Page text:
A shocking event on an evening train only revealed by hypnosis, a man driven to extremes to rid himself of nightmare neighbours, and a rural driving holiday stopped in its tracks by a mythical creature. Just three of the 13 Dark Tales, inspired by macabre urban myths and sinister folklore, in this first collection.
Read them in the dark hours when they might call to mind a disturbing story you can’t quite place or a strange shape glimpsed from the corner of your eye; things you dismissed as too fantastic to take seriously but left nagging doubts, nonetheless. Some of them may be true.
Terence Vickers’ Review: 5-Stars
Thirteen tales that will send a shiver through you, with a surprise in every story with endings reminiscent of the Twilight Zone. All delivered with a British flavour and sprinkled with a few very British idioms, like “daft as a box of frogs.”
Great entertainment for those who like stories loaded with suspense, thrills and chills. I could not single out any one story as the best as they are all so well written. Individually I would give each story 10/10. A bit of folklore, a dash of science fiction and government agents that aren’t what they seem, make every story as creepy as any Hitchcock movie.
WARNING: MAY KEEP YOU AWAKE LONG AFTER YOU CLOSE THE BOOK.
The cover is perfect for this book. if you want a hint of what’s in the book just look at the cover. The formatting, punctuation, etcetera are technically excellent. The stories flow at a pace that keeps the reader engaged. The characters are lifelike and distinct individuals. They are so well described, with just a few words, you might recognize them if you saw them on the street. Their dialogue suits their nature, from the sweet pretty ones to the rougher ones who use the “F” word a total of twelve times, in all.
There are no “cookie cutter ” characters, no titillating erotic scenes, the cursing is natural and not overdone, and there really are no happily ever after ending. Suspense with some pools of blood and a bit of gore is the spice in these stories. A good mix of horror and thriller make this a wonderfully creepy collection of well-produced short stories.
Diane Andersen’s Review: 5-Stars
The title says it all. From the “unsettling portent” of the number thirteen to the promise of “dark tales”, Mark Martin has woven together a chilling set of urban legends and classic horror tropes into fresh contemporary versions for a whole new generation of readers.
I like a good old-fashioned ghost story, preferably told around a campfire on a dark moonless night. These deliver that kind of punch with every tale. Like the Sultan in Sheherezade, or the proverbial teen heading down the dark passageway to check out a strange noise, I was that reader who couldn’t stop at one story. The lure of the next compelling title promised something even more deliciously sinister and I couldn’t read on.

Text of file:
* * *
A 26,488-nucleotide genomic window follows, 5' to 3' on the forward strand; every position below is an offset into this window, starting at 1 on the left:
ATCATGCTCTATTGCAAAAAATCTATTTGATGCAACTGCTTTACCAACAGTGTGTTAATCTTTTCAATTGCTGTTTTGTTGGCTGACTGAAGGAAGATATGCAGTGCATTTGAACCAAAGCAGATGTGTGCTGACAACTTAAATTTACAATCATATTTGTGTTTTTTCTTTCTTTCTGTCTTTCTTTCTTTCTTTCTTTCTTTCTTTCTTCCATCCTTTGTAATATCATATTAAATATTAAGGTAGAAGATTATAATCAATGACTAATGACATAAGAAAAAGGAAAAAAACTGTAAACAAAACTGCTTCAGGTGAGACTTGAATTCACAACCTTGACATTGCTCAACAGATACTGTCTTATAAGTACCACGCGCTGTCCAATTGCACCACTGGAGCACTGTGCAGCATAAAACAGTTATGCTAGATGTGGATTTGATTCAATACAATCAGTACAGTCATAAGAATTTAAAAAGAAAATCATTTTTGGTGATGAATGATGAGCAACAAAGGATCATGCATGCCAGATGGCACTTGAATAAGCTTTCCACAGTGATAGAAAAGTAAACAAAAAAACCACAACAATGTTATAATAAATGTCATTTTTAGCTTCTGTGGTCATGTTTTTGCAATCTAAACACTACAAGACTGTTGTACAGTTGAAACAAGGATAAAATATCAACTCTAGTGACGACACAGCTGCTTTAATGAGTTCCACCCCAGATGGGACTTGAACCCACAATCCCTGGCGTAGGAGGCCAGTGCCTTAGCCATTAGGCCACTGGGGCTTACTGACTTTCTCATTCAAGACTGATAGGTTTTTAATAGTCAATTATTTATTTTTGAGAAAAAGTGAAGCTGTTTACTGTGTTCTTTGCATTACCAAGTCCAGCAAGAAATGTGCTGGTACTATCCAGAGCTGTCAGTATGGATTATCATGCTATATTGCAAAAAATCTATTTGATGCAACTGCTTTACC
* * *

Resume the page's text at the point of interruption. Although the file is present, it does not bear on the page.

It has been a long time since I felt this way about a collection of horror stories. Most try to be scary, while actually resorting to silly monster tropes and gratuitous violence and gore. As Martin himself states in his forward, “I have avoided violence and gore, on the whole, in favour of more enigmatic themes.”
His “enigmatic themes” boil down to psychological horror on par with Alfred Hitchcock suspense, Twilight Zone or the recent Black Mirror TV shows. Each one packs a punch with an ending that leaves the reader chilled and thinking about it for days to come. The fact that Martin is a British writer, setting all of his stories in England, lent a more eerie chill to it as well as an authentic feel, with the smattering of British slang and customs casually woven in. It was like wandering into an old brooding mansion and finding a book of tales to curl up with, perhaps in a paneled library, beside a glowing fire on a dark and stormy night.
In “Billy No Mates” a young boy finds friendship with a neighborhood kid who isn’t all he seems to be. When his mother discovers the truth about Billy’s past, it serves to put her own son at risk for a mother’s worst nightmare.
“The Headmaster Ritual” still has me scratching my head over where that ending came from and who exactly is behind the horror? A demon? Or the darkness that exists within us all? Read it and let me know what your take is!
“Turnip Head” takes an age-old campfire tale I remember from Scouts, that tells of a “malkin” or demon disguised in the form of a scarecrow. But this one puts him in a contemporary British setting.
These and more would make for excellent reading fare at a scary storytelling event around Halloween or any time you are in the mood for some spooky tales.
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